CHARLESTON, SC (WCSC) - The former Chief Financial Officer of the Berkeley County School District has been sentenced to more than five years for embezzling more than $1.2 million from them.
A federal judge Wednesday sentenced Brantley Thomas, who pleaded guilty to the charges in January 2018, to 63 months in prison on charges of embezzlement, money laundering, and public corruption. That works out to five years and three months.
Norton also ordered Thomas, 61, of Charleston, South Carolina, to serve three years under court supervision after he is released from prison, and to pay a total of $1,232,106.08 as restitution to the school district.
Thomas’s hearing was anything but standard with the proceeding not starting until forty minutes after it was set to begin. He was initially brought in, shackled and led by U.S. Marshals, and then was removed from the courthouse until twenty minutes after it was initially set to start.
Both the prosecution and defense asked for the judge to accept the highest recommended sentencing of 63 months.
Judge David Norton said Thomas’s offense was very serious and commented on Thomas’s apparent “OPM addiction,” referencing Thomas’s thefts of “other people’s money.”
“Stealing from children to begin with is bad enough," Berkeley County School District Superintendent Dr. Eddie Ingram said. "But with children who require extra resources to get the quality services that they need to be productive citizens and to maximize their potential, it’s hard for me to put into words. But the good news is it was a major step taken today and I look forward to, with a great team that we can move forward.”
Norton also told the courtroom that Thomas had 16 years of fraud, stealing, and cut services to kids in BCSD. He said those services had a negative effect on kids with special needs. Norton said this sentence would reflect that.
“The important thing is the victims showed up today," Berkeley County School District attorney Josh Whitley said. “We had eight principals, seven cabinet members, 25 folks from the district office, three trustees who came because the district has been severely impacted by the actions of Mr. Thomas and his theft.”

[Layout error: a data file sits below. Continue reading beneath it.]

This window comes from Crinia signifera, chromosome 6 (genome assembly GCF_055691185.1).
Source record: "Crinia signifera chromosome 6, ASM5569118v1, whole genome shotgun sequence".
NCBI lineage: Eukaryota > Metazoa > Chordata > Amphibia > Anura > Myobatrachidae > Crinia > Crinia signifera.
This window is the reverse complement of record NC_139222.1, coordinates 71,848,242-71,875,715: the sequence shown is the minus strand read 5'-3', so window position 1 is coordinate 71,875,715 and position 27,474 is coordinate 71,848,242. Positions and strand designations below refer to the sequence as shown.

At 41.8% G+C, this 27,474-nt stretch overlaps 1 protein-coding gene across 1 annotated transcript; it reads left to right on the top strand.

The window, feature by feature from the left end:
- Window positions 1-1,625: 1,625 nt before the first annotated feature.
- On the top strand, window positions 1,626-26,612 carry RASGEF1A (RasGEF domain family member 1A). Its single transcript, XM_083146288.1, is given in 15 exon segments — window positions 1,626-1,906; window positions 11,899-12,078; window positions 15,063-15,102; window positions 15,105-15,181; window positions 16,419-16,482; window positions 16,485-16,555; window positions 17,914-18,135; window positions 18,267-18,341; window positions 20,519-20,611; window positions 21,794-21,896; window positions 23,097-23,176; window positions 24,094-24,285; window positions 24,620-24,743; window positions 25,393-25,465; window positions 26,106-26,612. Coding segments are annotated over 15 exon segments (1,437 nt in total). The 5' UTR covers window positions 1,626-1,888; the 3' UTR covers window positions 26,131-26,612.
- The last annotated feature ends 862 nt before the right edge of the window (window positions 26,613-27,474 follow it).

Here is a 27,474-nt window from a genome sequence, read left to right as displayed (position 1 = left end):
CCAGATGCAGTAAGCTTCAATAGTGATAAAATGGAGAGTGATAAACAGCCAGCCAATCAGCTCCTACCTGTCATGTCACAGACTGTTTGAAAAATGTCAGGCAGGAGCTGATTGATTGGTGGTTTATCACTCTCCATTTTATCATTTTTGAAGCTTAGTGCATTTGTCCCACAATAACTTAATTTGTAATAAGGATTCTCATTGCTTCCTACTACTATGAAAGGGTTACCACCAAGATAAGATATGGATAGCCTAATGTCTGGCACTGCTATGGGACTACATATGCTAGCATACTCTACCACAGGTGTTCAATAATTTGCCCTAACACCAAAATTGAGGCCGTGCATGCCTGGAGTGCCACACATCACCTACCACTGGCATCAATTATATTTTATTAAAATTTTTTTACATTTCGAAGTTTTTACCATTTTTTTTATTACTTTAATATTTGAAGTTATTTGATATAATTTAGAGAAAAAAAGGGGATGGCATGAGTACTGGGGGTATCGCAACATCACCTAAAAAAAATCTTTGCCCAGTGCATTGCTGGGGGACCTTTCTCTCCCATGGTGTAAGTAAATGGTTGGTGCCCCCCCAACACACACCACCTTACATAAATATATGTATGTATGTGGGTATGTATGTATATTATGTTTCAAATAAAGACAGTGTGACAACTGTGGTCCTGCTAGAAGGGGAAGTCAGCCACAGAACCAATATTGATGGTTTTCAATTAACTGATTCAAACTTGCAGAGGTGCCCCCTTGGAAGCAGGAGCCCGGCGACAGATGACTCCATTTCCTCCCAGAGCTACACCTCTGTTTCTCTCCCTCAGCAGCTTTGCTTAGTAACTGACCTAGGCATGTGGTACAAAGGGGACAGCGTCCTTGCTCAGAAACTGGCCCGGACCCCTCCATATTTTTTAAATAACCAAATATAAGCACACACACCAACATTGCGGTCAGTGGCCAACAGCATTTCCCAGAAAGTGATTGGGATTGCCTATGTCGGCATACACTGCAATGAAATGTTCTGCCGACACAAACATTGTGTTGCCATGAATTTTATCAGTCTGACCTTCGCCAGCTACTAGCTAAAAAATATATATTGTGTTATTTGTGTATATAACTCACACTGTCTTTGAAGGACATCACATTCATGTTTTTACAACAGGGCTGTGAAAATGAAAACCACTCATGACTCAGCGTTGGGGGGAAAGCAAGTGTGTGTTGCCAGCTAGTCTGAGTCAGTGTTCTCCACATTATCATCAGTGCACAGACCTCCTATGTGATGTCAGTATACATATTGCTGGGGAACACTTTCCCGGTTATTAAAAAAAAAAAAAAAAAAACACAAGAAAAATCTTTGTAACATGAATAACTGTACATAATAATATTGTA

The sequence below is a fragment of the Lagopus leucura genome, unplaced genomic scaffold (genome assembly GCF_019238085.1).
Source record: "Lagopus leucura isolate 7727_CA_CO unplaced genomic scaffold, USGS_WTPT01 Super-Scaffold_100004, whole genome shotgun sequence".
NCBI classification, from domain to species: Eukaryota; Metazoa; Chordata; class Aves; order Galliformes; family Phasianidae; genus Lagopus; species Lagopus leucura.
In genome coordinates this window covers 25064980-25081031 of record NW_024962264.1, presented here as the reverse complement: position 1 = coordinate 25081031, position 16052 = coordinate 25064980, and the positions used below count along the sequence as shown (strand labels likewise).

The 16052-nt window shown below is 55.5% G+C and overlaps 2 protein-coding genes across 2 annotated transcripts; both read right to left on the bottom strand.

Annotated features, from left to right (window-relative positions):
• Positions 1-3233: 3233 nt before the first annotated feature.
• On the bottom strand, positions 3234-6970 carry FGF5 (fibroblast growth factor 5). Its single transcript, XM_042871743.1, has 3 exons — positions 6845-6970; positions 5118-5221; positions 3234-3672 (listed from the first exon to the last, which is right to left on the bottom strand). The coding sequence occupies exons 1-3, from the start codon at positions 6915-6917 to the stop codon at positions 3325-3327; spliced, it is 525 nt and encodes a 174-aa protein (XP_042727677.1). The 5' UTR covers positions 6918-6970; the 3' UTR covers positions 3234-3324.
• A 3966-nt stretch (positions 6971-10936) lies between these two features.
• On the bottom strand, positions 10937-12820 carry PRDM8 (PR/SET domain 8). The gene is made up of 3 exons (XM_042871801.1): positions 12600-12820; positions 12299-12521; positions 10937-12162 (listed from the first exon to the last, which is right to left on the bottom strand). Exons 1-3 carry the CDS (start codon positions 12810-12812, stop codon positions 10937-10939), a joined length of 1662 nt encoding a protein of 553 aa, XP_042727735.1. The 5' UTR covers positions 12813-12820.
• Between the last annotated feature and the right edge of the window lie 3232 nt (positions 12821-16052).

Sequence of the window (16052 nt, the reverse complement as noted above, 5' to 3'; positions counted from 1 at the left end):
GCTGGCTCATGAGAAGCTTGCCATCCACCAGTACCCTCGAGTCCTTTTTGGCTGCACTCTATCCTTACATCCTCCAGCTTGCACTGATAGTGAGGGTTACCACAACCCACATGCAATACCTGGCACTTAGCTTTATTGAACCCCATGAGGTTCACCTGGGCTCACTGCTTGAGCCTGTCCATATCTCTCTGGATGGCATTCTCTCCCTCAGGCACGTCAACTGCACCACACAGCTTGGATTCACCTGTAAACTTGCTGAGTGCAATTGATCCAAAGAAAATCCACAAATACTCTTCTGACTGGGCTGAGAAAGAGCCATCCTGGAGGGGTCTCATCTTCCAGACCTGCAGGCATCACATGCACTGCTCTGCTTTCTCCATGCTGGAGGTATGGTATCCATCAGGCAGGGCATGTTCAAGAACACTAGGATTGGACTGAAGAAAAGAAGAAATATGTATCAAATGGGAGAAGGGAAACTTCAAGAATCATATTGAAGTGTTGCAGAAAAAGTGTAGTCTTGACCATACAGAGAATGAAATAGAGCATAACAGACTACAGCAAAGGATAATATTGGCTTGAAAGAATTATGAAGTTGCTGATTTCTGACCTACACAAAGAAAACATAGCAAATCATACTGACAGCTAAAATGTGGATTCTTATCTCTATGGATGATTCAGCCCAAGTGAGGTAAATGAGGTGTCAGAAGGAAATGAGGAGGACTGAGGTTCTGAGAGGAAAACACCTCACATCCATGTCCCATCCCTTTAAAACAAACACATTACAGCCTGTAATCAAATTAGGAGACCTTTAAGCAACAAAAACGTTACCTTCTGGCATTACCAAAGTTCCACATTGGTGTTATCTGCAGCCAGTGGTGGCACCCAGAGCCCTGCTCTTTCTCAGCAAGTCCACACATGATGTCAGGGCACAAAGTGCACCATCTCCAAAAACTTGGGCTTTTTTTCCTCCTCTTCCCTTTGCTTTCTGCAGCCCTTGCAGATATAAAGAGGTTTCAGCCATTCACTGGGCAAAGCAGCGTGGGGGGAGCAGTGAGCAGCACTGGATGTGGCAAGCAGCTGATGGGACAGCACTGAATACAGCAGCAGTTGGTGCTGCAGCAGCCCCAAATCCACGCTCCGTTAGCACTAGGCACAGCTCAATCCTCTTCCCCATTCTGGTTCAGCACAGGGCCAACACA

The federal sentence and state sentences will run consecutively, meaning the state sentence will start immediately after the federal is finished.
“What happened today was, as you know, there have been two sets of indictments, federal indictments for about $400,000 in theft and state indictments for twice that amount that are still pending in state court,” Whitley said. "What happened today was a resolution on the federal side work he received the maximum range for that amount of $400,000, which is 63 months in a federal prison. What’s the most important thing for the victims is that the judge sentenced the 63 months to be consecutive to the state charges which means when the state resolves the charges he will leave federal prison to then go serve whatever state sentence he gets, which we believe to be substantial.”
The sentencing on state charges is expected some time before summer, they say.
“He faces a larger amount and many more years on the state side,” Whitley said. "We ,the victims, do expect a substantial sentence.”
In January 2018, Thomas pleaded guilty to a total of twenty federal charges involving embezzlement, money laundering and public corruption. Thomas is currently in federal custody and will be transferred to the custody of the federal Bureau of Prisons, upon designation of a federal facility. All federal sentences are served without the possibility of parole.
The sentencing memorandum states that the guidelines for Thomas’ sentencing fall between 51 and 63 months, but the government will not give its own specific sentencing recommendation until the sentencing hearing Wednesday. Attorneys do state that the, “factors dictate a heavy sentence."
He was arrested again in September 2018 on charges that he allegedly stole $2,600 from a family friend. Attorney general’s spokesman Rob Kittle says Thomas was hired by the friend as a bookkeeper after he was fired by the school district. SLED agents say Thomas was entrusted by the Jackson Davenport Vision Center with bookkeeping and financial management duties when he endorsed two checks drawn on the company’s business account and used it to pay his personal credit card accounts.
A state grand jury had previously indicted Thomas on a total of 29 charges, including 27 charges for embezzlement totaling $665,842.98 and two charges of forgery in connection to allegations of corruption at the district.
Two of the charges state that Thomas allegedly converted public school funds to his personal use by causing BCSD to disperse funds which supposedly were to pay legitimate BCSD expenses.
The final charge for misconduct in office alleged that Thomas committed acts and omissions in breach of his duties as a financial officer and his duties as a public official of good faith, honesty, and accountability – “thus receiving $1,522,591.42 in compensation paid to him during the time period while he willfully and dishonestly failed to properly and faithfully discharge his duty to manage the finances of Berkeley County School District.”
The total amount alleged to have been embezzled in the new indictment was $119,604.11.